In a statement, the White House denied the version of events in the memo.

“While the president has repeatedly expressed his view that General Flynn is a decent man who served and protected our country, the president has never asked Mr. Comey or anyone else to end any investigation, including any investigation involving General Flynn,” the statement said. “The president has the utmost respect for our law enforcement agencies, and all investigations. This is not a truthful or accurate portrayal of the conversation between the president and Mr. Comey.”

GRAPHIC

The Events That Led to Comey’s Firing, and How the White House’s Story Changed

New disclosures on Tuesday allege that in February, President Trump asked James B. Comey, then the F.B.I. director, to shut down an investigation into Mr. Trump’s former national security adviser, Michael T. Flynn.

OPEN GRAPHIC

Mr. Chaffetz’s letter, sent to the acting F.B.I. director, Andrew G. McCabe, set a May 24 deadline for the internal documents to be delivered to the House committee. The congressman, a Republican, was criticized in recent months for showing little of the appetite he demonstrated in pursuing Hillary Clinton to pursue investigations into Mr. Trump’s associates.

But since announcing in April that he will not seek re-election in 2018, Mr. Chaffetz has shown more interest in the Russia investigation, and held out the potential for a subpoena on Tuesday, a notably aggressive move as most Republicans have tried to stay out of the fray.

Document: Representative Jason Chaffetz’s Letter to the F.B.I.

In testimony to the Senate last week, Mr. McCabe said, “There has been no effort to impede our investigation to date.” Mr. McCabe was referring to the broad investigation into possible collusion between Russia and the Trump campaign. The investigation into Mr. Flynn is separate.

A spokesman for the F.B.I. declined to comment.

Mr. Comey created similar memos — including some that are classified — about every phone call and meeting he had with the president, the two people said. It is unclear whether Mr. Comey told the Justice Department about the conversation or his memos.

Mr. Trump fired Mr. Comey last week. Trump administration officials have provided multiple, conflicting accounts of the reasoning behind Mr. Comey’s dismissal. Mr. Trump said in a television interview that one of the reasons was because he believed “this Russia thing” was a “made-up story.”

The Feb. 14 meeting took place just a day after Mr. Flynn was forced out of his job after it was revealed he had lied to Vice President Mike Pence about the nature of phone conversations he had had with the Russian ambassador to the United States.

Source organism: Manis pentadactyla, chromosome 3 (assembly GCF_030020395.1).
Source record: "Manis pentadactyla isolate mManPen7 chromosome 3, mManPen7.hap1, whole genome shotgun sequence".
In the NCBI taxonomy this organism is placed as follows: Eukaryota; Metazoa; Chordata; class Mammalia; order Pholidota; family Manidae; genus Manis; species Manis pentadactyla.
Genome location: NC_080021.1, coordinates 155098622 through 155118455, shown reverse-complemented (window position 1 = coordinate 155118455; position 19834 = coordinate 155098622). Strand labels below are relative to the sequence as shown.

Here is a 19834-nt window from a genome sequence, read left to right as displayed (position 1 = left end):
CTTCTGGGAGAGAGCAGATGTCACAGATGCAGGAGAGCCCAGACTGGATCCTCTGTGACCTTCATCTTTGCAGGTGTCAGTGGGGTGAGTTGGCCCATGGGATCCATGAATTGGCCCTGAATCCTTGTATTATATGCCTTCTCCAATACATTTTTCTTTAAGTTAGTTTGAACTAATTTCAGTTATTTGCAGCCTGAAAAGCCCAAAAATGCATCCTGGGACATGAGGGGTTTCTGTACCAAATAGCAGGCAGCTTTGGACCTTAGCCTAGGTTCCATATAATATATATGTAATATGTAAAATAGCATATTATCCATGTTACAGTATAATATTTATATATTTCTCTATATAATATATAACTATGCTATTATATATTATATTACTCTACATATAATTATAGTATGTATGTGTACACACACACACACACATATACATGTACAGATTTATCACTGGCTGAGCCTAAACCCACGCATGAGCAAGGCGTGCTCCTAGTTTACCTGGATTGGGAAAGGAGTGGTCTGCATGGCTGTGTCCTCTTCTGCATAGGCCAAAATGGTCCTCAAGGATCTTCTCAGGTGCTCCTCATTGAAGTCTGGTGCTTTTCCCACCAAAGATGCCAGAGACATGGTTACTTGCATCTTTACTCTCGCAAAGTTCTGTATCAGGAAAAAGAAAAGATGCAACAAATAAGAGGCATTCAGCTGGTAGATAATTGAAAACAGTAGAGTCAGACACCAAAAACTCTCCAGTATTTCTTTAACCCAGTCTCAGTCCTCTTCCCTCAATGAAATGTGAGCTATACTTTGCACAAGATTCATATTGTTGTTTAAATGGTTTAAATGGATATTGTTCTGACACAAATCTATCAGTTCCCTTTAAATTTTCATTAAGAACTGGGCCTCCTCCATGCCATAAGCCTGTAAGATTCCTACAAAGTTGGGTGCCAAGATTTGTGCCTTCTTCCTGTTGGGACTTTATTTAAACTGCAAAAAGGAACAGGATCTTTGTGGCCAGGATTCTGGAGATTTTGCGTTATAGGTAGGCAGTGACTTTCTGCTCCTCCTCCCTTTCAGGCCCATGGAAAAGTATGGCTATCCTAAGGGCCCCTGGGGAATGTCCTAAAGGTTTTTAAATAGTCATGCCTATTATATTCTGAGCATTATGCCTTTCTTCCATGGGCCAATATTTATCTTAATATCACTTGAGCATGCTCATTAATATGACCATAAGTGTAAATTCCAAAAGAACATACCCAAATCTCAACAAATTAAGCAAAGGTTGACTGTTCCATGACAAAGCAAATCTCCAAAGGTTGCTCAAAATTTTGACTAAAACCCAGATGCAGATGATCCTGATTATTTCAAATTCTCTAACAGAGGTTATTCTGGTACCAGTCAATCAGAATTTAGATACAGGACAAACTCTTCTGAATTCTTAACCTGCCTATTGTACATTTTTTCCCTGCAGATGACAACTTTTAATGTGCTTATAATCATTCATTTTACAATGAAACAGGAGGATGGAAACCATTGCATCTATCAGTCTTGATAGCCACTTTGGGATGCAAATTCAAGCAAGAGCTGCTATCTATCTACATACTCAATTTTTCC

Despite the conversation between Mr. Trump and Mr. Comey, the investigation of Mr. Flynn has proceeded. In Virginia, a federal grand jury has issued subpoenas in recent weeks for records related to Mr. Flynn. Part of the Flynn investigation is centered on his financial links to Russia and Turkey.

Mr. Comey had been in the Oval Office that day with other senior national security officials for a terrorism threat briefing. When the meeting ended, Mr. Trump told those present — including Mr. Pence and Attorney General Jeff Sessions — to leave the room except for Mr. Comey.

Five Contradictions in the White House’s Story About Comey’s Firing

The Trump administration has offered conflicting answers about how and why the F.B.I. director, James Comey, was fired.

Alone in the Oval Office, Mr. Trump began the discussion by condemning leaks to the news media, saying that Mr. Comey should consider putting reporters in prison for publishing classified information, according to one of Mr. Comey’s associates.

Mr. Trump then turned the discussion to Mr. Flynn.

After writing up a memo that outlined the meeting, Mr. Comey shared it with senior F.B.I. officials. Mr. Comey and his aides perceived Mr. Trump’s comments as an effort to influence the investigation, but they decided that they would try to keep the conversation secret — even from the F.B.I. agents working on the Russia investigation — so the details of the conversation would not affect the investigation.

Mr. Comey was known among his closest advisers to document conversations that he believed would later be called into question, according to two former confidants, who said Mr. Comey was uncomfortable at times with his relationship with Mr. Trump.

Mr. Comey’s recollection has been bolstered in the past by F.B.I. notes. In 2007, he told Congress about a now-famous showdown with senior White House officials over the Bush administration’s warrantless wiretapping program. The White House disputed Mr. Comey’s account, but the F.B.I. director at the time, Robert S. Mueller III, kept notes that backed up Mr. Comey’s story.

The White House has repeatedly crossed lines that other administrations have been reluctant to cross when discussing politically charged criminal investigations. Mr. Trump has disparaged the continuing F.B.I. investigation as a hoax and called for an inquiry into his political rivals. His representatives have taken the unusual step of declaring no need for a special prosecutor to investigate the president’s associates.

The Oval Office meeting occurred a little over two weeks after Mr. Trump summoned Mr. Comey to the White House for a lengthy, one-on-one dinner at the residence. At that dinner, on Jan. 27, Mr. Trump asked Mr. Comey at least two times for a pledge of loyalty — which Mr. Comey declined, according to one of Mr. Comey’s associates.

In a Twitter post on Friday, Mr. Trump said that “James Comey better hope that there are no ‘tapes’ of our conversations before he starts leaking to the press!”